One final observation is that old-timers will remember the last time there was a craze to outsource. Datamation et al were full of the wonders of outsourcing. A couple years later, I distinctly remember the first article I saw from some CFO/CIO who re-hired local people and discovered to his amazement that it was cheaper than outsourcing because he had far less project management overhead and team communication issues than when outsourced. It was a front page article because the concept of re-hiring people back was so new.

Simon Hibbs
2006-06-28 02:28:02
Offshoring is the big bogey-man of the IT sector these days, but I just don't see it. Yes some jobs are being offshored, but compared to to the main driving factors behind the ebb and flow of IT jobs it's a minor trend. The fact is that the IT industry was massively over-manned as a result of the Dotcom and Y2K bubble. A reduction in headcounts was inevitable and offshoring has only accounted for a fraction of this. Yes times are tough for some, but those darned furriners aren't the main culprits. In fact the ability of some firms to cut costs by outsourcing has saved the companies, and therefore the jobs of everyone else employed by them, reducing the impact of the downturn.


As it happens I'll be out of a job at the end of the year, our department is being moved abroad - not to India but to Sweden of all places. Still, I'll be getting a nice payoff (good old UK employment law!). Time to brush up on my marketable skills and get stuck into the jobs market!

swampyankee
2006-06-28 06:31:45
I think there are several issues here:


One is that many professions require a certain level of programming skill. CFD, structural analysis, numerical relativity, and n-body programs, are largely written by engineers and physicists, not programmers. These people don't count as "programmers."


The second is that programming, as a college course of study, is more difficult than, say, business. Why work twice as hard as a business major when a technical degree gets you a marginally greater starting salary, but poorer perqs (no free golf weekends in Aruba for the programming staff..), lower long-term earnings, and much greater propensity for companies to shed you faster than a mangy dog sheds fur?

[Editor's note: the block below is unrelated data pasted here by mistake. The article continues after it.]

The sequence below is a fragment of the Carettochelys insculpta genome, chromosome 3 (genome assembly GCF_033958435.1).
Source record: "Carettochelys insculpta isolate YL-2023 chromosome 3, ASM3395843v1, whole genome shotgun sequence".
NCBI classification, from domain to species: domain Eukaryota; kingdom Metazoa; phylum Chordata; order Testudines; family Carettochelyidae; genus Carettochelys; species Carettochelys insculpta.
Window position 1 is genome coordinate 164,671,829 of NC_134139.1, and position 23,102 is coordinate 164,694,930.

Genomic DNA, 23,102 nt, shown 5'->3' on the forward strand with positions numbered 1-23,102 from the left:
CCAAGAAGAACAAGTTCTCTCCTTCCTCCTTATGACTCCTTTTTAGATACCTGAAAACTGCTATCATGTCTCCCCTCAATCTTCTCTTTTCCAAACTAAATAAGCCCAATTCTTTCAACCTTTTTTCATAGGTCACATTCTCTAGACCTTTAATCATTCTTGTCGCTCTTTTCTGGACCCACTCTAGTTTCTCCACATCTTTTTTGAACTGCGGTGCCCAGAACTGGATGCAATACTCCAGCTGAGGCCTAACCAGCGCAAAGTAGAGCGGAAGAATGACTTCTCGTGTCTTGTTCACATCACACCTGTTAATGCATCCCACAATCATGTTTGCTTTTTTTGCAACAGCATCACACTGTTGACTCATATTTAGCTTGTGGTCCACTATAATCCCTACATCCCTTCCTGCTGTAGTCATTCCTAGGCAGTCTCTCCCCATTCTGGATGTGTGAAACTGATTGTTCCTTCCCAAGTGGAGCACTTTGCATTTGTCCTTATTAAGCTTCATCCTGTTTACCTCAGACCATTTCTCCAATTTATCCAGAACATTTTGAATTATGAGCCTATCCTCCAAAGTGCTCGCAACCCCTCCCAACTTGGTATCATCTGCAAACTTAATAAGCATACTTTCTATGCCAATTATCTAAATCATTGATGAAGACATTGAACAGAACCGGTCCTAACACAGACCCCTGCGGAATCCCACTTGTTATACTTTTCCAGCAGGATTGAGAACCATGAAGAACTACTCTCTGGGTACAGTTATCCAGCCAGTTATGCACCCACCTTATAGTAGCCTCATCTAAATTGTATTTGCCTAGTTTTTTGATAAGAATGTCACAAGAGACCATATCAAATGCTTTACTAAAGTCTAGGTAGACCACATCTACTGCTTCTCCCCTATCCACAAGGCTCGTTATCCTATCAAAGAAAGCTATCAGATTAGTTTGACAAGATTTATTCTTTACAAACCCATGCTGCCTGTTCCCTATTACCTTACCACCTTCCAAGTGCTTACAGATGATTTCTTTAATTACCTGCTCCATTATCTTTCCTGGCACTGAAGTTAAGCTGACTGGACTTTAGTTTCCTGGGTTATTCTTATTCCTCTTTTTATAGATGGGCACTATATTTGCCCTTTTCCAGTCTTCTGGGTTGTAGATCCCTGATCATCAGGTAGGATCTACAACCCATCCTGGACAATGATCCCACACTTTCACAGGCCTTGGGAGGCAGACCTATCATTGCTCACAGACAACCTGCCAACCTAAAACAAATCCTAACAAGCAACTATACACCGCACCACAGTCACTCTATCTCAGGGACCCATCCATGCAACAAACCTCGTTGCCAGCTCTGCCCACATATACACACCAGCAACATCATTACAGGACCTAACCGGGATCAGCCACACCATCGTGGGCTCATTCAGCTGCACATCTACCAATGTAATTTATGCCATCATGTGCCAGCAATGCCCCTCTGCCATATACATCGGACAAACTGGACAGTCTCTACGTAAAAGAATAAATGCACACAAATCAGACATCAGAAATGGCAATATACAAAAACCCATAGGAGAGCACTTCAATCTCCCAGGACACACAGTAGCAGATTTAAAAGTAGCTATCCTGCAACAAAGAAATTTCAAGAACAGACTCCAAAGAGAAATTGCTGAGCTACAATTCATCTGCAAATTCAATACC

The third is that US companies seem to view money spent on managers--especially senior managers--as magically different than money spent on programmers or engineers. Money spent on PHB's is an investment; money spent on the people who actually design or make the product is an expense.

Caitlyn Martin
2006-06-28 11:19:00
I started out as a programmer professionally in 1980, and moved into networking where there were better opportunities in a burgeoning field around 1986. Since then I've been a systems administrator, a consultant, and a security analyst. I've mostly stayed employed throughout my career and maintained and even increased my income by reinventing myself and keeping my skills sharp. It's hard work but it can be done.


Carla, I have nieces and a nephew in the public education system. The education they are getting in suburban Atlanta is as fine as what was available to me in the 1960s and '70s and they are all doing very well and are years ahead of grade level and taking advanced classes. In well funded school districts I do not believe the educational system has deteriorated and in poor inner city and rural districts it was never good to start with. The system of funding education in the United States is and always has been woefully uneven. In a nation where socialism is a dirty word and most Americans don't even know what it means and equate it with the old Soviet system the ideal of equality of opportunity is unlikely to ever be realized. Bottom line: if you are middle class, upper middle class, or wealthy your children will likely receive an excellent education, particularly if you, as a parent, are engaged and aware of what is going on in the school system and what your opportunities are. If you are poor, well... in some cities there may be opportunities to take advantage but the odds are stacked heavily against poor children regardless of their ability.